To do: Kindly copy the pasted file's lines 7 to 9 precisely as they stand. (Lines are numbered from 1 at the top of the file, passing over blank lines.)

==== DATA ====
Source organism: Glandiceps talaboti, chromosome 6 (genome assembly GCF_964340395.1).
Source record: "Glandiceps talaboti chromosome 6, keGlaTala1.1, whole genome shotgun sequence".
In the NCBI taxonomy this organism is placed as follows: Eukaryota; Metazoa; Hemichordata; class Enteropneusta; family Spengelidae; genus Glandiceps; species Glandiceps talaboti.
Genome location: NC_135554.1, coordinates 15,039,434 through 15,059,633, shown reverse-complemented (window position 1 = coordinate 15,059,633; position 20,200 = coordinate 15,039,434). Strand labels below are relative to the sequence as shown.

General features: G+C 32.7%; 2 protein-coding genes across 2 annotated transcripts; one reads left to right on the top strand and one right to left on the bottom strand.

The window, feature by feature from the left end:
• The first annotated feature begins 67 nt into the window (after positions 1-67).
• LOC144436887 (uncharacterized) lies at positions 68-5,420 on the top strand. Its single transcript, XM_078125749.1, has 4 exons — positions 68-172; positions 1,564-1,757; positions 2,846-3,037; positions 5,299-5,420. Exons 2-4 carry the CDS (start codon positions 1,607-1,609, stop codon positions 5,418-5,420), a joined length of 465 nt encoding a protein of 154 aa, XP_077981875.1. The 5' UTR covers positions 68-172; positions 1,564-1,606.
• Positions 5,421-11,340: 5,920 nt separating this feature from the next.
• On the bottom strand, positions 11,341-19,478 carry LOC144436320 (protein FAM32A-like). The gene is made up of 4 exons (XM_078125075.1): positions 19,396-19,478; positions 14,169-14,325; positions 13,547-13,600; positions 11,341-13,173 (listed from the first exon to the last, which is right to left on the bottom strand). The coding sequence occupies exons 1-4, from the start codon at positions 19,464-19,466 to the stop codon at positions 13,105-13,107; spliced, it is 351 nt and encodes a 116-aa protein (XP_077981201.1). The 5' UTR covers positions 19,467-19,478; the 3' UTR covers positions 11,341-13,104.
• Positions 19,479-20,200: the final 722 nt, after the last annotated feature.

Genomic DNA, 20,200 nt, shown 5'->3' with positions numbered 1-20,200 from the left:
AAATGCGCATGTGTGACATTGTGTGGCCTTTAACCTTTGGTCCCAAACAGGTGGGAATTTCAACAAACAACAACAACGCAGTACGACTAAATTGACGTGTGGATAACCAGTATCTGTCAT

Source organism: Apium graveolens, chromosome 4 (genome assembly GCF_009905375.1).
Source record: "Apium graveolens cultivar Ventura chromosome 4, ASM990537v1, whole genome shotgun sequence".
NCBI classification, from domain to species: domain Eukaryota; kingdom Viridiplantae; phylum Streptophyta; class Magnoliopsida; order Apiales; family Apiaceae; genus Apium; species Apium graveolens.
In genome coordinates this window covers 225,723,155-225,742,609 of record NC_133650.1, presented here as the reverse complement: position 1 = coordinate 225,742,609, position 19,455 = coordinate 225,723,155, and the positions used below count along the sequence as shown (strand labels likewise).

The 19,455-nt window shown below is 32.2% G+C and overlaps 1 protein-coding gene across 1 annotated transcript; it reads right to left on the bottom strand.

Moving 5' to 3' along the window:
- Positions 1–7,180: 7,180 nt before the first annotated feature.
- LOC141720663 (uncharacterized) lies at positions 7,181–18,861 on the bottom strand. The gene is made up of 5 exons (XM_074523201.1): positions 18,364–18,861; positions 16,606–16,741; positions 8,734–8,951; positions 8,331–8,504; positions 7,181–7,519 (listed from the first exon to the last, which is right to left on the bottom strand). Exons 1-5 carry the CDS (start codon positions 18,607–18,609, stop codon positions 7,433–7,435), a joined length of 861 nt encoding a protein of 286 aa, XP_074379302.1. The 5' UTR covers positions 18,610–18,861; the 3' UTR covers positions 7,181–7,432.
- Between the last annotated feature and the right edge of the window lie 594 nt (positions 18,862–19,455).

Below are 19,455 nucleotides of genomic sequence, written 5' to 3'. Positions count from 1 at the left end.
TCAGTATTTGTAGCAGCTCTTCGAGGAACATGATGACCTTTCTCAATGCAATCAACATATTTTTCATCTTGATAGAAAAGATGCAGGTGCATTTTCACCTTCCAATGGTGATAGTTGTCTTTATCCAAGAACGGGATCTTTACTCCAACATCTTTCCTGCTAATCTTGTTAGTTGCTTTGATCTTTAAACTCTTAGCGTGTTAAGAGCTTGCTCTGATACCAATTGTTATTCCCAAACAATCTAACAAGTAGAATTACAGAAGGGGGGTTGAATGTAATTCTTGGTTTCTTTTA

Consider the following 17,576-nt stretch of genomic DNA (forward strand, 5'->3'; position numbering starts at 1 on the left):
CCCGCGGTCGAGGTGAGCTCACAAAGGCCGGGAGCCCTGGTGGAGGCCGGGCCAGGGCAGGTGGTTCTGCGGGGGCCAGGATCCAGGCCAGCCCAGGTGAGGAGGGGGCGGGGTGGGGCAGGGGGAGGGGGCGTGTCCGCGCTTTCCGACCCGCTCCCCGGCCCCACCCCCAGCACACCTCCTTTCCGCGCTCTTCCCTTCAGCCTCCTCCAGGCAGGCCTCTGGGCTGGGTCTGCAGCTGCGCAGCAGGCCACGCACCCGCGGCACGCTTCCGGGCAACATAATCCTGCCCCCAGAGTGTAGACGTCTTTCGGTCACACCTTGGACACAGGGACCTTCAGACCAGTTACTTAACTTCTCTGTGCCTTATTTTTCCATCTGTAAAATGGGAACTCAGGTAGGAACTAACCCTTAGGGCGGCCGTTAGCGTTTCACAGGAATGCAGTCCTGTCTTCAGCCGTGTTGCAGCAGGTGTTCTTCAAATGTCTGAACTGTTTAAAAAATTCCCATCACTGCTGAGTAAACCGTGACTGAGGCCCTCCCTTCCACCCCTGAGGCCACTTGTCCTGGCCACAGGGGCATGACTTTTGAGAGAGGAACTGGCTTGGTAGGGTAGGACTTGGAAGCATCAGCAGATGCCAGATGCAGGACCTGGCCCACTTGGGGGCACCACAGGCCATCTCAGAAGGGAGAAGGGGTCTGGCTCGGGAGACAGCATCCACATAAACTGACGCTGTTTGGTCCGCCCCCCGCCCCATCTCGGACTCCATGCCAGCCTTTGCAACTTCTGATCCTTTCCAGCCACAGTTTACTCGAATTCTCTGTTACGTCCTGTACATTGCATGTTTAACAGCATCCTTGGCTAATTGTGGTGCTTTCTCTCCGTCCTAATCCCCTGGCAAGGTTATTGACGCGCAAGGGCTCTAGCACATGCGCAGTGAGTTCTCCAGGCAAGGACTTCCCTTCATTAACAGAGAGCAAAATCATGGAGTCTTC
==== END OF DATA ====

• The first annotated feature begins 67 nt into the window (after positions 1-67).
• LOC144436887 (uncharacterized) lies at positions 68-5,420 on the top strand. Its single transcript, XM_078125749.1, has 4 exons — positions 68-172; positions 1,564-1,757; positions 2,846-3,037; positions 5,299-5,420. Exons 2-4 carry the CDS (start codon positions 1,607-1,609, stop codon positions 5,418-5,420), a joined length of 465 nt encoding a protein of 154 aa, XP_077981875.1. The 5' UTR covers positions 68-172; positions 1,564-1,606.
• Positions 5,421-11,340: 5,920 nt separating this feature from the next.